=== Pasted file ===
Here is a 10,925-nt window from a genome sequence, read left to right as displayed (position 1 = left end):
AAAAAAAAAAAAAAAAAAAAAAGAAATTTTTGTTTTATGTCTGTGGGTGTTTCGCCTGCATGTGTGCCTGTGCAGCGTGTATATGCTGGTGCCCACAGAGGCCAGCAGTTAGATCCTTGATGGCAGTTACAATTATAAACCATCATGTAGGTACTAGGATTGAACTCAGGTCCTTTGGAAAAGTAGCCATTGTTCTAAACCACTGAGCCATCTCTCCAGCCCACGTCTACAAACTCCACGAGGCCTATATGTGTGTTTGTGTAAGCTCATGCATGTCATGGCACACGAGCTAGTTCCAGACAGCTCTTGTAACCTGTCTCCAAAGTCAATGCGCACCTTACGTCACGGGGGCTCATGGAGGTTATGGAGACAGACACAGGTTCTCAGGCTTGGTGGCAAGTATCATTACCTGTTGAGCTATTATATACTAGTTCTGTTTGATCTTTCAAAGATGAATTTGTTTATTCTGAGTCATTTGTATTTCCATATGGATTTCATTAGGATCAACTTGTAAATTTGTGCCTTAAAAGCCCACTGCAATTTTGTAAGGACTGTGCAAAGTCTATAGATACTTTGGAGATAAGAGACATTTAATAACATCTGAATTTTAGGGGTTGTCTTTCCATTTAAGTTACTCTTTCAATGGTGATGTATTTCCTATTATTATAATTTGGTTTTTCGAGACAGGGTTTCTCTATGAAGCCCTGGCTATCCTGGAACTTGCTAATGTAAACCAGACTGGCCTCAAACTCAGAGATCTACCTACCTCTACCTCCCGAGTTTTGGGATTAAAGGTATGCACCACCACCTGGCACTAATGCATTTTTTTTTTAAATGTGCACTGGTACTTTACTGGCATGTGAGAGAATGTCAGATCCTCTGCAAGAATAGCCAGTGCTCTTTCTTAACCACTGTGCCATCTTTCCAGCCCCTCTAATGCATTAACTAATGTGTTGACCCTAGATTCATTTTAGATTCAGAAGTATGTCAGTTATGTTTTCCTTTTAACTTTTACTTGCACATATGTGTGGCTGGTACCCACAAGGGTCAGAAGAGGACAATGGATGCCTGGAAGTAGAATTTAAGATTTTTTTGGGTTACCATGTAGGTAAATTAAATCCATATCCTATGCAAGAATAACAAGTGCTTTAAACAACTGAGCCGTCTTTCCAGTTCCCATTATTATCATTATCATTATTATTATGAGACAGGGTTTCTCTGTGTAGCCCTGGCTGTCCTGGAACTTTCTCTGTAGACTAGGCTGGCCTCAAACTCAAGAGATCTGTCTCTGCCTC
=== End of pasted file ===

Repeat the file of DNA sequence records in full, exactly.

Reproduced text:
Here is a 10,925-nt window from a genome sequence, read left to right as displayed (position 1 = left end):
AAAAAAAAAAAAAAAAAAAAAAGAAATTTTTGTTTTATGTCTGTGGGTGTTTCGCCTGCATGTGTGCCTGTGCAGCGTGTATATGCTGGTGCCCACAGAGGCCAGCAGTTAGATCCTTGATGGCAGTTACAATTATAAACCATCATGTAGGTACTAGGATTGAACTCAGGTCCTTTGGAAAAGTAGCCATTGTTCTAAACCACTGAGCCATCTCTCCAGCCCACGTCTACAAACTCCACGAGGCCTATATGTGTGTTTGTGTAAGCTCATGCATGTCATGGCACACGAGCTAGTTCCAGACAGCTCTTGTAACCTGTCTCCAAAGTCAATGCGCACCTTACGTCACGGGGGCTCATGGAGGTTATGGAGACAGACACAGGTTCTCAGGCTTGGTGGCAAGTATCATTACCTGTTGAGCTATTATATACTAGTTCTGTTTGATCTTTCAAAGATGAATTTGTTTATTCTGAGTCATTTGTATTTCCATATGGATTTCATTAGGATCAACTTGTAAATTTGTGCCTTAAAAGCCCACTGCAATTTTGTAAGGACTGTGCAAAGTCTATAGATACTTTGGAGATAAGAGACATTTAATAACATCTGAATTTTAGGGGTTGTCTTTCCATTTAAGTTACTCTTTCAATGGTGATGTATTTCCTATTATTATAATTTGGTTTTTCGAGACAGGGTTTCTCTATGAAGCCCTGGCTATCCTGGAACTTGCTAATGTAAACCAGACTGGCCTCAAACTCAGAGATCTACCTACCTCTACCTCCCGAGTTTTGGGATTAAAGGTATGCACCACCACCTGGCACTAATGCATTTTTTTTTTAAATGTGCACTGGTACTTTACTGGCATGTGAGAGAATGTCAGATCCTCTGCAAGAATAGCCAGTGCTCTTTCTTAACCACTGTGCCATCTTTCCAGCCCCTCTAATGCATTAACTAATGTGTTGACCCTAGATTCATTTTAGATTCAGAAGTATGTCAGTTATGTTTTCCTTTTAACTTTTACTTGCACATATGTGTGGCTGGTACCCACAAGGGTCAGAAGAGGACAATGGATGCCTGGAAGTAGAATTTAAGATTTTTTTGGGTTACCATGTAGGTAAATTAAATCCATATCCTATGCAAGAATAACAAGTGCTTTAAACAACTGAGCCGTCTTTCCAGTTCCCATTATTATCATTATCATTATTATTATGAGACAGGGTTTCTCTGTGTAGCCCTGGCTGTCCTGGAACTTTCTCTGTAGACTAGGCTGGCCTCAAACTCAAGAGATCTGTCTCTGCCTC